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Vancouver Island-based musician Logan Staats wins songwriting award

An Indigenous musician based in the Cowichan Valley has been awarded the recipient of SOCAN Foundation’s TD Indigenous Songwriter Award.

Logan Staats is originally from Ontario, of Six Nations of the Grand River, just outside of Brantford. He attended a pipeline protest in Northern BC, where he met his now-wife who’s from Vancouver Island and now he calls Duncan home.

It’s the next in several awards for Staats who has been given the Indigenous Song of the Year and had a song hit number one on the Canadian iTunes Charts. However, this one is an award he takes pride in.

“This one for me was a big deal,” says Staats. “I’m so proud of my craft of songwriting. I’ve gotten a lot of awards, like radio single and best song, but this one was specifically for writing, which is truly my passion.”

The award was for his song “Deadman,” which is a single off his latest album A Light in the Attic. He says some people think it’s a song about a love interest, but it’s a story about finding his love for himself again while connecting with his roots.

“‘Deadman’ is that process of reclamation and me connecting with my roots and finding out who I actually am because my family had that taken from them,” says Staats.

Like most in Indigenous communities, Staats has a personal connection to Canada’s residential school system. His, through his great-aunt who attended the Mohawk Institute residential school in Brantford. It affected him in ways he didn’t understand until he was older.

“It’s not something that was really talked about a lot in our household,” says Staats. “It’s not something that I even really knew anything about until I became a young man and was able to do my own research.”

Staats says he uses that cultural connection as a recurring theme in his music.

“When you’re separated from your culture, you start searching for where you belong and sometimes you search in the wrong places and it sent me down a dark road for a long time,” says Staats. “Regaining that, reclaiming that, and understanding my identity has been such an important part of my healing process and my music.”

He gives credit to his father for always having music playing around the house. Among his influences are The Band’s Robbie Robertson, who also comes from the Six Nations reservation, Bob Dylan, Leonard Cohen, and Buffy Sainte-Marie, who has become a mentor to Staats.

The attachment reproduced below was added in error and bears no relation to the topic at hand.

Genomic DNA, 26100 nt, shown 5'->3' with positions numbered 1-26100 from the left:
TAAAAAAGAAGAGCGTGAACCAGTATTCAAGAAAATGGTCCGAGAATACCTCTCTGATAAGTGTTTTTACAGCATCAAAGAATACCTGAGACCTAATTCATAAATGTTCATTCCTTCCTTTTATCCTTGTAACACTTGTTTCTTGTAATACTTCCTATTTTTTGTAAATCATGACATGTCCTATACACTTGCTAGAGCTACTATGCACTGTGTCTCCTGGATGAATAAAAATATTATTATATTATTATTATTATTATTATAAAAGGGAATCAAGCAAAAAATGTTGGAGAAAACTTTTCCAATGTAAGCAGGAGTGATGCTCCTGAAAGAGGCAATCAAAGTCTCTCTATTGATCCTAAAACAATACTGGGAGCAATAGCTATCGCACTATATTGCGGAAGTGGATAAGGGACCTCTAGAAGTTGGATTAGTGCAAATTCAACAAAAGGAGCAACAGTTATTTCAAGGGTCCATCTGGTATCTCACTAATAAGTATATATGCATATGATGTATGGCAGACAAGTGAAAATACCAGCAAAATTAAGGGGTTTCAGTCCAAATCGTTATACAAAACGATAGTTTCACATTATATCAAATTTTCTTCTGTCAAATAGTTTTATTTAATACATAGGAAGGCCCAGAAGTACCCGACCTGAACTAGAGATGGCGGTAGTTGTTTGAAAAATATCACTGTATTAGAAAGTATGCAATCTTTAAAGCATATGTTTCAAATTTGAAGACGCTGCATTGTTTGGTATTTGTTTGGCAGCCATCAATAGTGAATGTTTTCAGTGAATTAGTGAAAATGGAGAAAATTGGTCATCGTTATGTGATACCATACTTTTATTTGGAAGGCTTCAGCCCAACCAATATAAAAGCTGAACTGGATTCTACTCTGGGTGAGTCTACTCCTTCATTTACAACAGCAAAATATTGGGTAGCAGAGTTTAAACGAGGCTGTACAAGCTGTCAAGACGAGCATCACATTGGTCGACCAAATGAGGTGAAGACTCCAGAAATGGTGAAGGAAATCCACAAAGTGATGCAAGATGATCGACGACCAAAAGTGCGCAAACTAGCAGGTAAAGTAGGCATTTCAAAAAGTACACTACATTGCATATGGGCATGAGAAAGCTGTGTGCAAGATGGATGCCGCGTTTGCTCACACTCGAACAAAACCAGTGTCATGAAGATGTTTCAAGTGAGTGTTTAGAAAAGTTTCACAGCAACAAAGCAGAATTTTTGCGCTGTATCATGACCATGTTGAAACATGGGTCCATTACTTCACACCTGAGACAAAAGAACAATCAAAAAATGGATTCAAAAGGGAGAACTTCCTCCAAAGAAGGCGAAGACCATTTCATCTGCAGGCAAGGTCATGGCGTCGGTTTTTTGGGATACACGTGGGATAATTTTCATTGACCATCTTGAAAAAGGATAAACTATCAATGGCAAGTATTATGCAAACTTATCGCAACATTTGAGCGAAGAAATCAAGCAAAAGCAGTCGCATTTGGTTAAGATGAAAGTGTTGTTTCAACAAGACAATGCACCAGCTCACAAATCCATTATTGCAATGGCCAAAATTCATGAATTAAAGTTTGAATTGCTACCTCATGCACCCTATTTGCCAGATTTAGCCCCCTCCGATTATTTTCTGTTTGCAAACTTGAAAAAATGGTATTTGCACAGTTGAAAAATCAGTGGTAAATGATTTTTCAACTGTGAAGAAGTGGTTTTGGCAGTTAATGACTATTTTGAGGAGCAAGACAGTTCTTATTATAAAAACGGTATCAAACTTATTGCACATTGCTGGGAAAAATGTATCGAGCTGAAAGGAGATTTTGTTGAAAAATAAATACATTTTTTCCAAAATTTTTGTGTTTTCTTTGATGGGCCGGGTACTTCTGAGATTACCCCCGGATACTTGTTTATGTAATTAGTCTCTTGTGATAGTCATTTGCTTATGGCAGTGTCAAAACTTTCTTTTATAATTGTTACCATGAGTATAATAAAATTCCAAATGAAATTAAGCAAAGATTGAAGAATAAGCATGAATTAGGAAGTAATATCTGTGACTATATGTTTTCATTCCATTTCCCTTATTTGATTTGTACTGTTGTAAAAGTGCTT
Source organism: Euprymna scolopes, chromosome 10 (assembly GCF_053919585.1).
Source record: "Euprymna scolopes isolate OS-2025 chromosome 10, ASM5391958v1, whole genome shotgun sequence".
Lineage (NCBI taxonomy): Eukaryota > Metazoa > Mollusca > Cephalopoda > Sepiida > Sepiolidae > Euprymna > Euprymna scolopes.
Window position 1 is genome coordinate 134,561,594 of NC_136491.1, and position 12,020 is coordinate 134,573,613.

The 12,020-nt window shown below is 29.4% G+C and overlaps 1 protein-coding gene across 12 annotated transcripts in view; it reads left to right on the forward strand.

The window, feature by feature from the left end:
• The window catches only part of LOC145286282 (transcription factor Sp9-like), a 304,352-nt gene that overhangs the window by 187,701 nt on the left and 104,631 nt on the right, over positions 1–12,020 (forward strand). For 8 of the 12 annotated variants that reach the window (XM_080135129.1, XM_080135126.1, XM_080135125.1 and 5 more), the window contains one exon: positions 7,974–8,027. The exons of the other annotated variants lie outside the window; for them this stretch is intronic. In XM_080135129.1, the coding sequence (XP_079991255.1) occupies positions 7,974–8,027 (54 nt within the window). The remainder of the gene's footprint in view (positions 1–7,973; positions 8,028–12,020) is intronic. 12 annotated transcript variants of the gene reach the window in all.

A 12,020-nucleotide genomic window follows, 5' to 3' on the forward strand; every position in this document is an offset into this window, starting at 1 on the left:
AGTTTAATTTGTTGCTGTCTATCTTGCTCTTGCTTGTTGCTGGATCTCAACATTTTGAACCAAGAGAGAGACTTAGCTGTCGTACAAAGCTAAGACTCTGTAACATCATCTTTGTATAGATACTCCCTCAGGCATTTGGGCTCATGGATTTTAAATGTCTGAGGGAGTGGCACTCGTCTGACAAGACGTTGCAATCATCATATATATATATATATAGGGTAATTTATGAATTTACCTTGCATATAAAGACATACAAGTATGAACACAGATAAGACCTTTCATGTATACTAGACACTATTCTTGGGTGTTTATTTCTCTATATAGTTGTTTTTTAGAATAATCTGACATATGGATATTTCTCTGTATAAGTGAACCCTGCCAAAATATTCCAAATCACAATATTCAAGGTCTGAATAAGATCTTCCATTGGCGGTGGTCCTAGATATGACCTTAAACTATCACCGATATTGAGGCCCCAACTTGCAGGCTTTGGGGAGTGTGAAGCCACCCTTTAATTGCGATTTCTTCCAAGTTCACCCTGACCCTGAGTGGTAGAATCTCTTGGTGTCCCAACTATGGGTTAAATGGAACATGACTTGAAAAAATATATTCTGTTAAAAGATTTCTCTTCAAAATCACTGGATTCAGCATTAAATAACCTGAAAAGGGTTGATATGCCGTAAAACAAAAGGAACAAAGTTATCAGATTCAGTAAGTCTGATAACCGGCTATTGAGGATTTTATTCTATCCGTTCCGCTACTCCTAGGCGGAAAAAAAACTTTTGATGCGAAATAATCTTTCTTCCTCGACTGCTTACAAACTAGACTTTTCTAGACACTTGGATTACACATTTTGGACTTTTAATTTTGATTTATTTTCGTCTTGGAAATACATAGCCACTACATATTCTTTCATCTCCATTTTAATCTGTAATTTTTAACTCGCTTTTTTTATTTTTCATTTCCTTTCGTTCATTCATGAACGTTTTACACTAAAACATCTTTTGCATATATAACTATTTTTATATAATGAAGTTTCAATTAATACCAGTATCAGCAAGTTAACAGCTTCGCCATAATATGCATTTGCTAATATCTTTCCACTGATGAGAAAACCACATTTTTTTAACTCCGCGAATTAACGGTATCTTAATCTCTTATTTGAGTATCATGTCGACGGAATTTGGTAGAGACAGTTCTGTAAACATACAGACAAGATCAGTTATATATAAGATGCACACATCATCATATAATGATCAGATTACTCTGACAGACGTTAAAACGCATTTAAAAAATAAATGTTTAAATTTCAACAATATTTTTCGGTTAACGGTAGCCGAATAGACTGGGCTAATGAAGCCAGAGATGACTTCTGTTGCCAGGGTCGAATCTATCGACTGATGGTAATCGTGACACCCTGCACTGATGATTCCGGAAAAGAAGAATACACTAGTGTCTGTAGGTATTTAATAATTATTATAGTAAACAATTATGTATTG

Staats says his latest album is a return to his roots after winning a competition on CTV’s The Launch for his song “The Lucky Ones.” That lead to a period of trying to make music that might not have been authentic to who he was.

“Coming off The Launch and working with Big Machine [Record Label], I was kind of stuck in that mode of trying to make radio singles for a couple years.” says Staats. “It was actually creating this separation between me and what I loved about music. With this album, I’ve found a belief in my own writing and my own style. I’m not concerned so much about writing a hit song.”

As he continues his journey of cultural self-discovery, he has words for anyone who might be going through the same thing.

“When you are on that walk of finding yourself, you’re going to hit walls. The only thing that you can do is put your best foot forward and keep pushing until you break through because there is always something monumental on the other side,” says Staats.

“Healing doesn’t happen overnight. It’s a process, but it’s something that’s so worth it. It’s given me so much joy and pride in my life. Reconnecting with my culture and understanding the power that lies in my blood has given me a reason to play and to keep going.”

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